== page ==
Kristen Kiledal

From Science to Speech

Spotlight on Dr. Kirstin Kiledal

Written by Breana Noble

When Professor of Rhetoric and Public Address Kirstin Kiledal graduated from Hillsdale College in 1984, she was en route to medical school. Then the liberal arts called her in a different direction.

“One of our biggest problems is that we think when we graduate our education stops,” Dr. Kiledal said. “But our education never stops.”

As a freshman, Dr. Kiledal knew she would major in biology, and her schedule was dominated by science courses. But always wanting to challenge herself, she looked to the speech team to grow in her public speaking abilities.

“I was not a natural speaker,” Dr. Kiledal said. “It was uncomfortable for me.”

For four years and several different tournaments, Dr. Kiledal competed, falling in love with the activity and developing her confidence in front of a crowd. Upon graduation, she was accepted into a master’s program in genetic counseling, but at the last minute, she was unable to attend.

Ball State had contacted her that summer and wanted her to assist with its speech team because of her success with the speech team during college. After an interview, the school hired her, allowing her to pursue a master’s in speech communications. But she didn’t leave science behind. Her thesis discussed scientific rhetoric.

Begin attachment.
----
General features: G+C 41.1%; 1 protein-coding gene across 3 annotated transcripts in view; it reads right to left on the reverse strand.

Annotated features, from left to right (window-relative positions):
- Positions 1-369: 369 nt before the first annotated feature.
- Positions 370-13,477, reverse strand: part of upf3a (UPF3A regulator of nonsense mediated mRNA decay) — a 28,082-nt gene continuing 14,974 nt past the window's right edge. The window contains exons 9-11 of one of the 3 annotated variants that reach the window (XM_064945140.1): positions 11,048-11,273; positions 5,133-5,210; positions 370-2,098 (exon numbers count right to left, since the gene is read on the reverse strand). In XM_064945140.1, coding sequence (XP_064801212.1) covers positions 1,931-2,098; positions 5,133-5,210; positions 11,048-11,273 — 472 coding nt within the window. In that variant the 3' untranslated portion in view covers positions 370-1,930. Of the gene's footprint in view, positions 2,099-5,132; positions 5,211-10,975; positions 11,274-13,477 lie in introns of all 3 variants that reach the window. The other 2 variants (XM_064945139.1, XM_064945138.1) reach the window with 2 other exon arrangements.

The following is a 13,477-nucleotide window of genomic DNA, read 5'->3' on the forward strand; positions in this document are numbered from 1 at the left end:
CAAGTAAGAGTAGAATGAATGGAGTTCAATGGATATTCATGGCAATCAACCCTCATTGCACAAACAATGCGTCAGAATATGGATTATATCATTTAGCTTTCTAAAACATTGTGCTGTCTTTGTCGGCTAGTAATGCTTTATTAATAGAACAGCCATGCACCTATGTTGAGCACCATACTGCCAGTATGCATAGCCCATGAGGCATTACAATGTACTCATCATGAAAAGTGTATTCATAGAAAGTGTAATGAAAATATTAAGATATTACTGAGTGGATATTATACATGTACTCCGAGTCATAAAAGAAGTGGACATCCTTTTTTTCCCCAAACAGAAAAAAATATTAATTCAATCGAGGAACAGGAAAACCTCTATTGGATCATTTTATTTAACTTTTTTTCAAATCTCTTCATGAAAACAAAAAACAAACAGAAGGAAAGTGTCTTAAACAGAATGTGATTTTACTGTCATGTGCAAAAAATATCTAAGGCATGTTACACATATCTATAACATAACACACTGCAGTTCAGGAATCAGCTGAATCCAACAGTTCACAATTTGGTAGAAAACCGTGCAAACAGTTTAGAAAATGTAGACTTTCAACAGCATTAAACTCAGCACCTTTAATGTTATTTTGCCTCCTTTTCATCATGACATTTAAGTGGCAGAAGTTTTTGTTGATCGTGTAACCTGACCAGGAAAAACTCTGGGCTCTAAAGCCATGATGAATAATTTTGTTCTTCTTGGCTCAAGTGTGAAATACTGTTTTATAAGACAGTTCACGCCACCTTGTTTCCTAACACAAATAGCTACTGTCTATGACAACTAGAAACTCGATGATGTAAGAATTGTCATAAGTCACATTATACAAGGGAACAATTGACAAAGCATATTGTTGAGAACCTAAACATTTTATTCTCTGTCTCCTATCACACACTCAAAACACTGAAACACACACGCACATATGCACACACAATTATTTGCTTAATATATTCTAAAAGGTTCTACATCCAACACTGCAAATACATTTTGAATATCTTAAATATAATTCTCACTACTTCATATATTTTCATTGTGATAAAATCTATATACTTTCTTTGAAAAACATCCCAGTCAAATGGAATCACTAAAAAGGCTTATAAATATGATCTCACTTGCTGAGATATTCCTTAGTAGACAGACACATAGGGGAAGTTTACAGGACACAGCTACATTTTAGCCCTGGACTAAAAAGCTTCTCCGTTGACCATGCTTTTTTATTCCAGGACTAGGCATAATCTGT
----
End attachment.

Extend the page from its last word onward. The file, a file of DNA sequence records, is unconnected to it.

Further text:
“On the committee, there was a biologist, who brought me back to the world of biology,” Dr. Kiledal said.

As she was doing graduate work on genetics and bioethical decision making, however, her speech mentor called.

“He had sent forward my credentials to Pennsylvania State University. They were short a person for their Ph.D. program in communications.”

She spoke with the school, who promised she would be able to continue her “crazy biology studies” in plants after completing her degree work in the philosophy of science and rhetoric.

At the same time, she was working to attend medical school. However, upon earning her doctorate, life had changed.

“My husband and I were expecting a child,” Dr. Kiledal said. “I wanted to be a mom too.”

When Hillsdale College contacted her about a temporary position in speech, Dr. Kiledal had a part-time job at a community college in the Metro Detroit area. After driving the nearly two-hour trip back and forth for a year and a half, she was eventually brought on to staff permanently.

Now Dr. Kiledal is beginning her sixteenth year teaching at Hillsdale and is introducing to the core curriculum a new classical logic and rhetoric course that she helped develop. In it, she combines instruction on ancient writings of rhetoric with pieces focusing on the rhetoric of literature, economics—and biology.

“Regardless of the field of study you choose, the liberal arts education prepares you as a whole person and citizen,” Dr. Kiledal said. “Studying rhetoric, regardless your vocational endpoint, provides you a way for assessing whatever comes your way.”

Breana NobleBreana Noble, ’18, is a student from Michigan studying American studies and journalism. She is a member of the Dow Journalism Program; is an assistant news editor for Hillsdale’s school newspaper, the Collegian, and has interned at Newsmax Media in Washington, D.C. through the National Journalism Center.